By Sonya Rhodes, PhD, and Susan Schneider, authors of The Alpha Woman Meets Her Match: How Today's Strong Women Can Find Love and Happiness Without Settling, out April 15, 2014
Even in today's world, old stereotypes about women bosses persist -- no question about that. In a recent survey by CNN, 35% of employees preferred a male boss; 23% preferred a female boss; and 42% didn't care. The gap between the preference for men over women bosses used to be huge, and yet now it's narrowing. Unfortunately, some of the stereotypes about women hold on: They micro-manage. They're bitchy. They aren't "strong" enough.
In any case, women bosses are here to stay. As a therapist who works with individuals and couples, I am interested not only in family relationships but in the way that people perceive their bosses and colleagues. The latter perceptions often unconsciously mimic family relationships: A colleague may bring out old feelings you had about your siblings. An older male colleague may take on characteristics of your dad or your uncle. It is common to see men in positions of authority unconsciously relate to women at work as wife, mistress, or daughter. This interaction, whether subtle or blatant, reflects a fusion of gender stereotyping and unconscious associations.
But now that so many more women have become bosses, it is common to see mother/daughter, older sister/younger sister and mother/son relationships develop between women bosses and their male and female workers. In psychological theory, we call this transference. Without realizing it, the female boss relates to her subordinates as the older sister, or mother. These patterns interfere with the supportive, motivating, inspiring, managing role of "boss," therby distorting the hierarchy that needs to be maintained.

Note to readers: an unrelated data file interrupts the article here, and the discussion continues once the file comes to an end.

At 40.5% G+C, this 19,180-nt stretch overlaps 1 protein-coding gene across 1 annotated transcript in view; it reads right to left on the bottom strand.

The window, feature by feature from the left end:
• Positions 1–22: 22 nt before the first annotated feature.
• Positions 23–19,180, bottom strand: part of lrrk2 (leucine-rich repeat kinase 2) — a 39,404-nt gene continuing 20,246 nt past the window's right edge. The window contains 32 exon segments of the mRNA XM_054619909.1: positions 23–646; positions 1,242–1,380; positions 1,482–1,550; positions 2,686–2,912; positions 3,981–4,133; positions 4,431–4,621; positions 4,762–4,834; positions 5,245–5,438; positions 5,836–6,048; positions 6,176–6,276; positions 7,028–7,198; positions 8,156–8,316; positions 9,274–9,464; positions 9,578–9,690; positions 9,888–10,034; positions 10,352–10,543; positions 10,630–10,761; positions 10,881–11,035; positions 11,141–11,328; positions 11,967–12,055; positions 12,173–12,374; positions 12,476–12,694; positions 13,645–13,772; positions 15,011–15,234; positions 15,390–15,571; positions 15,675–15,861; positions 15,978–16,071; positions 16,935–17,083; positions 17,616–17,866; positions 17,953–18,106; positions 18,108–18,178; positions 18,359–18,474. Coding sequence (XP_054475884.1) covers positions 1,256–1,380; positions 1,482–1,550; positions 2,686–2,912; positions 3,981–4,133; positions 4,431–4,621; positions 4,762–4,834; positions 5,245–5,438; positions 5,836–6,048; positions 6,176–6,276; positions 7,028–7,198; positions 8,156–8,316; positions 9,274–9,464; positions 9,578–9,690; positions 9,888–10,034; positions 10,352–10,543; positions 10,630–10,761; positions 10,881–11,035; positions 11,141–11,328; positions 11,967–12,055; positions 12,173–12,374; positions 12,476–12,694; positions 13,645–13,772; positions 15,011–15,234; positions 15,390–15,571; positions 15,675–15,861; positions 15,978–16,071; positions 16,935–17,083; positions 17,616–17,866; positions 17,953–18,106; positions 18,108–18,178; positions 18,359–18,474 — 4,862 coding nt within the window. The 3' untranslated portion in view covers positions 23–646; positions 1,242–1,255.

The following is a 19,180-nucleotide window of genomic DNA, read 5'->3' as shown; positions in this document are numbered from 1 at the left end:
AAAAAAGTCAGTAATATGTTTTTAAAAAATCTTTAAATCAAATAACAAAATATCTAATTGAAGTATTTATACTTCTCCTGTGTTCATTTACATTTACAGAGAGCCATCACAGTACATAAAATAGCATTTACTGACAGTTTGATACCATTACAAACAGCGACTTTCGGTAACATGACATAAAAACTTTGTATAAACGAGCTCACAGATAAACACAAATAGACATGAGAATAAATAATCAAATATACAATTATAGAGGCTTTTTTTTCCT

The female boss can easily fall into the role of the "good mother/bad mother." The "good mother" is nurturing and protective, giving and tolerant, soft and cozy. Her boundaries are permeable and fuzzy. The "bad mother" is critical and unforgiving, demanding and officious, aloof and icy. Her boundaries are rigid. In both scenarios, the mother is all-powerful. (These paradigms are slightly exaggerated for rhetorical purposes, but they apply more than you may think.)
Does the "daughter" or "son" expect her female boss ("mom") to nurture her and/or criticize her? She/he may, on some level, expect to be treated as the "special child." Why is it that so many women in the workforce seem to be looking for the mentor, to guide their career into the upper echelons? Does this reflect the fantasy that mom will come to the rescue?
The "mother" in all these scenarios either falls into a maternal role or steps too far back in order to avoid it. The emotional distance in the relationship is distorted: either too close or too distant, too critical or too forgiving. Expectations are murky. A cycle of missed cues and misleading prompts creates misunderstanding and frustration.
As a boss, you don't have to be anyone's mom, but you do have to know what this loaded relationship can bring out in people, including yourself. You may be criticized, whatever you do, but be open to change and flexibility. Having happy employees is a good thing, because people who like their boss will work more productively and creatively. Strive toward becoming a "good" authority figure so that you can be fair: not too "nice" and not too "critical" or blaming -- it's a tough balance, but it's all a part of the job. Being self-reflective and clarifying expectations is the first big step.
Untangling messy relationships (and all relationships are, to one degree or another, messy!) requires understanding and action -- just remember that you're the boss!
Follow Dr. Sonya Rhodes on Twitter: www.twitter.com/drsonyarhodes